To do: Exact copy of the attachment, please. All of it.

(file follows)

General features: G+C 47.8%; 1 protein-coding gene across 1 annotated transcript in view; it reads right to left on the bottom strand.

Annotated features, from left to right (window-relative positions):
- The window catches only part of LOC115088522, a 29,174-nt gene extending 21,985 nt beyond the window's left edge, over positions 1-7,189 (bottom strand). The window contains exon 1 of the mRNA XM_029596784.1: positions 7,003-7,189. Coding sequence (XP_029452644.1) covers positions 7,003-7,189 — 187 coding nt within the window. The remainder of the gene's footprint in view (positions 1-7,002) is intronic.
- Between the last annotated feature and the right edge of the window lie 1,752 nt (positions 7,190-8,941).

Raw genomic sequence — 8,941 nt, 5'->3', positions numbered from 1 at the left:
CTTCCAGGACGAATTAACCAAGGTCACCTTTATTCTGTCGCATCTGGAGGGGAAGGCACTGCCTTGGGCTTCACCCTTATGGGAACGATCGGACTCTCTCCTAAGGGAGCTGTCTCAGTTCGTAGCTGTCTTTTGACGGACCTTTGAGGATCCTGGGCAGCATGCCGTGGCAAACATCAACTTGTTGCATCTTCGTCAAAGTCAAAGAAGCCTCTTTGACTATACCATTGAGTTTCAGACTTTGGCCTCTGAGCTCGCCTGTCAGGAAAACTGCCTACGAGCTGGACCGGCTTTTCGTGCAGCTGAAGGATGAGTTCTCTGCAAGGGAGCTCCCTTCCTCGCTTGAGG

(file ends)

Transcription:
General features: G+C 47.8%; 1 protein-coding gene across 1 annotated transcript in view; it reads right to left on the bottom strand.

Annotated features, from left to right (window-relative positions):
- The window catches only part of LOC115088522, a 29,174-nt gene extending 21,985 nt beyond the window's left edge, over positions 1-7,189 (bottom strand). The window contains exon 1 of the mRNA XM_029596784.1: positions 7,003-7,189. Coding sequence (XP_029452644.1) covers positions 7,003-7,189 — 187 coding nt within the window. The remainder of the gene's footprint in view (positions 1-7,002) is intronic.
- Between the last annotated feature and the right edge of the window lie 1,752 nt (positions 7,190-8,941).

Raw genomic sequence — 8,941 nt, 5'->3', positions numbered from 1 at the left:
CTTCCAGGACGAATTAACCAAGGTCACCTTTATTCTGTCGCATCTGGAGGGGAAGGCACTGCCTTGGGCTTCACCCTTATGGGAACGATCGGACTCTCTCCTAAGGGAGCTGTCTCAGTTCGTAGCTGTCTTTTGACGGACCTTTGAGGATCCTGGGCAGCATGCCGTGGCAAACATCAACTTGTTGCATCTTCGTCAAAGTCAAAGAAGCCTCTTTGACTATACCATTGAGTTTCAGACTTTGGCCTCTGAGCTCGCCTGTCAGGAAAACTGCCTACGAGCTGGACCGGCTTTTCGTGCAGCTGAAGGATGAGTTCTCTGCAAGGGAGCTCCCTTCCTCGCTTGAGG